Ivory Coast’s tax rates and decaying infrastructure are limiting private investment in the world’s largest producer of cocoa, Commerce Minister Jean-Louis Billon said.
“We need more investments from the private sector,” Billon said Oct. 19 in an interview in Abidjan, the commercial capital. “Expectations for an economic boom were high after years of stagnation. The situation has turned out to be more complicated because of the general state of the infrastructure and institutions.”
The West African nation is bouncing back from a decade of crisis sparked by an army mutiny in 2002 that split the country into a rebel-held north and a government-controlled south. Unrest flared again after President Laurent Gbagbo failed to hand over power following elections in 2010. More than 3,000 people died as he refused to accept defeat to Alassane Ouattara, who eventually took office in May 2011. The economy contracted about 5 percent that year.
Ivory Coast’s economy will expand more than 8.5 percent this year after growing 9.8 percent in 2012 as the country builds roads and increases power generation, the International Monetary Fund said last month. The government is working on improving infrastructure to make it more competitive, Billon said. The nation’s corporate tax rate is 25 percent.
Foreign donors have pledged $8.6 billion to fund $19 billion of investments in the next two years. The money will go on building highways, railroads, a third bridge spanning the lagoon in Abidjan, and an expansion of Abidjan and San Pedro ports. A hydroelectric dam is being built near the western town of Soubre.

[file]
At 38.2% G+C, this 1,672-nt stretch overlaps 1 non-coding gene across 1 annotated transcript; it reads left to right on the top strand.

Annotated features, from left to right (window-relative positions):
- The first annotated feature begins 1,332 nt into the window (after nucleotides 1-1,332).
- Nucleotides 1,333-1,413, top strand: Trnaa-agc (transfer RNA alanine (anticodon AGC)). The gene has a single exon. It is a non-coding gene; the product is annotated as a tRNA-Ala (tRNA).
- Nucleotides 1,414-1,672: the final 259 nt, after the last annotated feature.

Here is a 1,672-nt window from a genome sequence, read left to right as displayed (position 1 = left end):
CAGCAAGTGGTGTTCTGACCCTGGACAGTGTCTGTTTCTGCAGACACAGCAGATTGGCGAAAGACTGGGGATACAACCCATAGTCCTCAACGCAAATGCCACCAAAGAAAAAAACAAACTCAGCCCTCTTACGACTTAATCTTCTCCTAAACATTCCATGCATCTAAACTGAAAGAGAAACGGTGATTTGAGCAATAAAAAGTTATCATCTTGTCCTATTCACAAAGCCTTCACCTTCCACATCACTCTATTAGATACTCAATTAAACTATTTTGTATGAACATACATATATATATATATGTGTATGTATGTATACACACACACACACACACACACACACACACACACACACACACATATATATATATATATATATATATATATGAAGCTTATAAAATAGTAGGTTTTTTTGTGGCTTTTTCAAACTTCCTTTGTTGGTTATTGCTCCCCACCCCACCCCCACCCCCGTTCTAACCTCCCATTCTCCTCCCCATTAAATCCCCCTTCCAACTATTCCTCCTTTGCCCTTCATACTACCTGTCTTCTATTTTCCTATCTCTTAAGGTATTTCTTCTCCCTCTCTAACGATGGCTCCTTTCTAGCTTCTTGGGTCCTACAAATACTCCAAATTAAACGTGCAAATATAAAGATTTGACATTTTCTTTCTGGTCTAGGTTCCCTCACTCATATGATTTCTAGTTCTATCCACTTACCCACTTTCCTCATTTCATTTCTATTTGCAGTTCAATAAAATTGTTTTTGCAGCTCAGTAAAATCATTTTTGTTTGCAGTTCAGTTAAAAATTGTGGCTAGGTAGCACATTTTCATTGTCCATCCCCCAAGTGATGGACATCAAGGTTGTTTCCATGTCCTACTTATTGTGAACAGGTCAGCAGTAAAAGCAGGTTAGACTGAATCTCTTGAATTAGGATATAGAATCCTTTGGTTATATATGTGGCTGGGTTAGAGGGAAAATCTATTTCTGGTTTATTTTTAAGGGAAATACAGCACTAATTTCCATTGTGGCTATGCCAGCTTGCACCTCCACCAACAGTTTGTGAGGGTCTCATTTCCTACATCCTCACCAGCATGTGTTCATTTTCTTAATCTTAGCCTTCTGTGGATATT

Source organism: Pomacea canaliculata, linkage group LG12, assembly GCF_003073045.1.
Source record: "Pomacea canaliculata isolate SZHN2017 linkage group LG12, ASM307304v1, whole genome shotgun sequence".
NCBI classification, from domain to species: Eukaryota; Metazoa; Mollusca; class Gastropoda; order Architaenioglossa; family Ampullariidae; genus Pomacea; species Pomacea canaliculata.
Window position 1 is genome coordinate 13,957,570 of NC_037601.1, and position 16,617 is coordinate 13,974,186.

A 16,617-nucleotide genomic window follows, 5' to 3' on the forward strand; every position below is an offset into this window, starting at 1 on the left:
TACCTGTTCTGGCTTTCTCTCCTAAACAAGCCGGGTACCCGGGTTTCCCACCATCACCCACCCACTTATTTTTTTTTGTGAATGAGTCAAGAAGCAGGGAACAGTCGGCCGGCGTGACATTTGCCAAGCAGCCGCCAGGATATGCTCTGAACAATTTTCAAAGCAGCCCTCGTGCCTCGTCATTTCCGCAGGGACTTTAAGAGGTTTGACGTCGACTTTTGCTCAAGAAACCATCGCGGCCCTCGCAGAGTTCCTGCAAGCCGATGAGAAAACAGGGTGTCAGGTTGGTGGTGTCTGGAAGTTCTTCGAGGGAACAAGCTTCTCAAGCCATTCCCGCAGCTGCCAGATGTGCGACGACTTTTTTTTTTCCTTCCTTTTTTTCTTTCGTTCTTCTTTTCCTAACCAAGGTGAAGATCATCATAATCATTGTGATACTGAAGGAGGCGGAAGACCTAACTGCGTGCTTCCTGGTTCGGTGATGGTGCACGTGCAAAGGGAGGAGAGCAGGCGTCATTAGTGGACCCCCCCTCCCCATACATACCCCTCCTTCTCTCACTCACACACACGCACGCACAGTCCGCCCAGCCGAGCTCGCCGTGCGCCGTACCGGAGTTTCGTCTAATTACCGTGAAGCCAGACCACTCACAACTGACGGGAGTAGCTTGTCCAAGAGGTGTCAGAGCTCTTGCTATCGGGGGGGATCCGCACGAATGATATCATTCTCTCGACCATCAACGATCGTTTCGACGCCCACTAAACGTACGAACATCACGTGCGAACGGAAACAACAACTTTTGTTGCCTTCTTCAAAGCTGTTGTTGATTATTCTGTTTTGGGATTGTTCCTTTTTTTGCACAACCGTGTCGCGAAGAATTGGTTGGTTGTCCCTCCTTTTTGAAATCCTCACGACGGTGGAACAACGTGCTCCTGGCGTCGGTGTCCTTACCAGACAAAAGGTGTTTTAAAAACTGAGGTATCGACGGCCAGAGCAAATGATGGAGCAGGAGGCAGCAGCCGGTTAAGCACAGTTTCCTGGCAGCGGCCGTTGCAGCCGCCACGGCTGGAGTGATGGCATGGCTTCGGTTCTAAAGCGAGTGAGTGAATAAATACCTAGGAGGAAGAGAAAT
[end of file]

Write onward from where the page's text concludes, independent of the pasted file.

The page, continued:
Ivory Coast needs to reduce tax rates to attract more investors, Billon said. A new investment code, adopted last year, offers fiscal advantages for investors and is already providing incentives, he said.
Billon earlier this year criticized the choice of Bollore SA to build and run Abidjan’s second container terminal, saying it violated the competition law and would create a monopoly. The French company already runs the harbor’s first terminal. The West African Economic and Monetary Union’s competition department is investigating the bid.
While commerce courts set up last year and a competition commission have improved the business environment, governance issues remain a concern for investors, Billon said.
“We don’t get rid of bad habits easily,” he said. The proportion of public contracts awarded without bidding rose to 57 percent in the first three months of the year, from 40 percent a year earlier, according to the National Public Procurement Regulating Authority.
“Many people are trying to take advantage of the economic recovery,” Billon said. “There is more money coming through, the budget is more ambitious and the temptation is higher.”